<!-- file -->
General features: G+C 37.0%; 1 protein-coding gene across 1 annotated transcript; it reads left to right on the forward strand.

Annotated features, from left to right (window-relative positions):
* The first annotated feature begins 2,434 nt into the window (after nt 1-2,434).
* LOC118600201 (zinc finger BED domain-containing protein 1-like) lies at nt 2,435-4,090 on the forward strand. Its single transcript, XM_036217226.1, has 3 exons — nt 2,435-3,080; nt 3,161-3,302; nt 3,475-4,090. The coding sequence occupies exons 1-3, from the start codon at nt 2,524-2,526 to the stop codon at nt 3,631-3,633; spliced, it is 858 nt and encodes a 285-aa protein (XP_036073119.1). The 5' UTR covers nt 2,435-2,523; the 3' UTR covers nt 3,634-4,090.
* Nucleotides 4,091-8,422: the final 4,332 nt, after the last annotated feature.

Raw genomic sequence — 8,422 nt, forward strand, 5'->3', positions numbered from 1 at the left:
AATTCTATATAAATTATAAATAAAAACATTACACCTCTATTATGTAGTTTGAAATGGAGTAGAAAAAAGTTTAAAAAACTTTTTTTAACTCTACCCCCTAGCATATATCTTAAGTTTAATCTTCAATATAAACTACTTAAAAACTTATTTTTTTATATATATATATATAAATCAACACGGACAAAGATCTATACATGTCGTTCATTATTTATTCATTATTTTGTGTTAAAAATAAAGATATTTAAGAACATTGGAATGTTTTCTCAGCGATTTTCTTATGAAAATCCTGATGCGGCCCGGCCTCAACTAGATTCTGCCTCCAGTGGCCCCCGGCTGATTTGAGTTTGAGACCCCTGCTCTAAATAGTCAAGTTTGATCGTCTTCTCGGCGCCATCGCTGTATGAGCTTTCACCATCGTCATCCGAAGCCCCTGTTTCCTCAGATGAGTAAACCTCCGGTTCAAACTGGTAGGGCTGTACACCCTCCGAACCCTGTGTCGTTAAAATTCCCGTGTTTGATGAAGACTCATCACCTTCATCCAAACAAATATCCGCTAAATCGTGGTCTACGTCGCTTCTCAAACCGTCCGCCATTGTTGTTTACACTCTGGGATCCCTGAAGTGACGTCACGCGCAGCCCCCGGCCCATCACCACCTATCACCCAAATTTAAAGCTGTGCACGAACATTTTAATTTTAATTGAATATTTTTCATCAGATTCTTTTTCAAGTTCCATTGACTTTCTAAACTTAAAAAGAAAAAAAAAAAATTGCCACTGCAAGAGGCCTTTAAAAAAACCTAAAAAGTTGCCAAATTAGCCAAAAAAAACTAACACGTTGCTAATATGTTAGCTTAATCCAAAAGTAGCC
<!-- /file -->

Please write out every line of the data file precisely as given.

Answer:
General features: G+C 37.0%; 1 protein-coding gene across 1 annotated transcript; it reads left to right on the forward strand.

Annotated features, from left to right (window-relative positions):
* The first annotated feature begins 2,434 nt into the window (after nt 1-2,434).
* LOC118600201 (zinc finger BED domain-containing protein 1-like) lies at nt 2,435-4,090 on the forward strand. Its single transcript, XM_036217226.1, has 3 exons — nt 2,435-3,080; nt 3,161-3,302; nt 3,475-4,090. The coding sequence occupies exons 1-3, from the start codon at nt 2,524-2,526 to the stop codon at nt 3,631-3,633; spliced, it is 858 nt and encodes a 285-aa protein (XP_036073119.1). The 5' UTR covers nt 2,435-2,523; the 3' UTR covers nt 3,634-4,090.
* Nucleotides 4,091-8,422: the final 4,332 nt, after the last annotated feature.

Raw genomic sequence — 8,422 nt, forward strand, 5'->3', positions numbered from 1 at the left:
AATTCTATATAAATTATAAATAAAAACATTACACCTCTATTATGTAGTTTGAAATGGAGTAGAAAAAAGTTTAAAAAACTTTTTTTAACTCTACCCCCTAGCATATATCTTAAGTTTAATCTTCAATATAAACTACTTAAAAACTTATTTTTTTATATATATATATATAAATCAACACGGACAAAGATCTATACATGTCGTTCATTATTTATTCATTATTTTGTGTTAAAAATAAAGATATTTAAGAACATTGGAATGTTTTCTCAGCGATTTTCTTATGAAAATCCTGATGCGGCCCGGCCTCAACTAGATTCTGCCTCCAGTGGCCCCCGGCTGATTTGAGTTTGAGACCCCTGCTCTAAATAGTCAAGTTTGATCGTCTTCTCGGCGCCATCGCTGTATGAGCTTTCACCATCGTCATCCGAAGCCCCTGTTTCCTCAGATGAGTAAACCTCCGGTTCAAACTGGTAGGGCTGTACACCCTCCGAACCCTGTGTCGTTAAAATTCCCGTGTTTGATGAAGACTCATCACCTTCATCCAAACAAATATCCGCTAAATCGTGGTCTACGTCGCTTCTCAAACCGTCCGCCATTGTTGTTTACACTCTGGGATCCCTGAAGTGACGTCACGCGCAGCCCCCGGCCCATCACCACCTATCACCCAAATTTAAAGCTGTGCACGAACATTTTAATTTTAATTGAATATTTTTCATCAGATTCTTTTTCAAGTTCCATTGACTTTCTAAACTTAAAAAGAAAAAAAAAAAATTGCCACTGCAAGAGGCCTTTAAAAAAACCTAAAAAGTTGCCAAATTAGCCAAAAAAAACTAACACGTTGCTAATATGTTAGCTTAATCCAAAAGTAGCC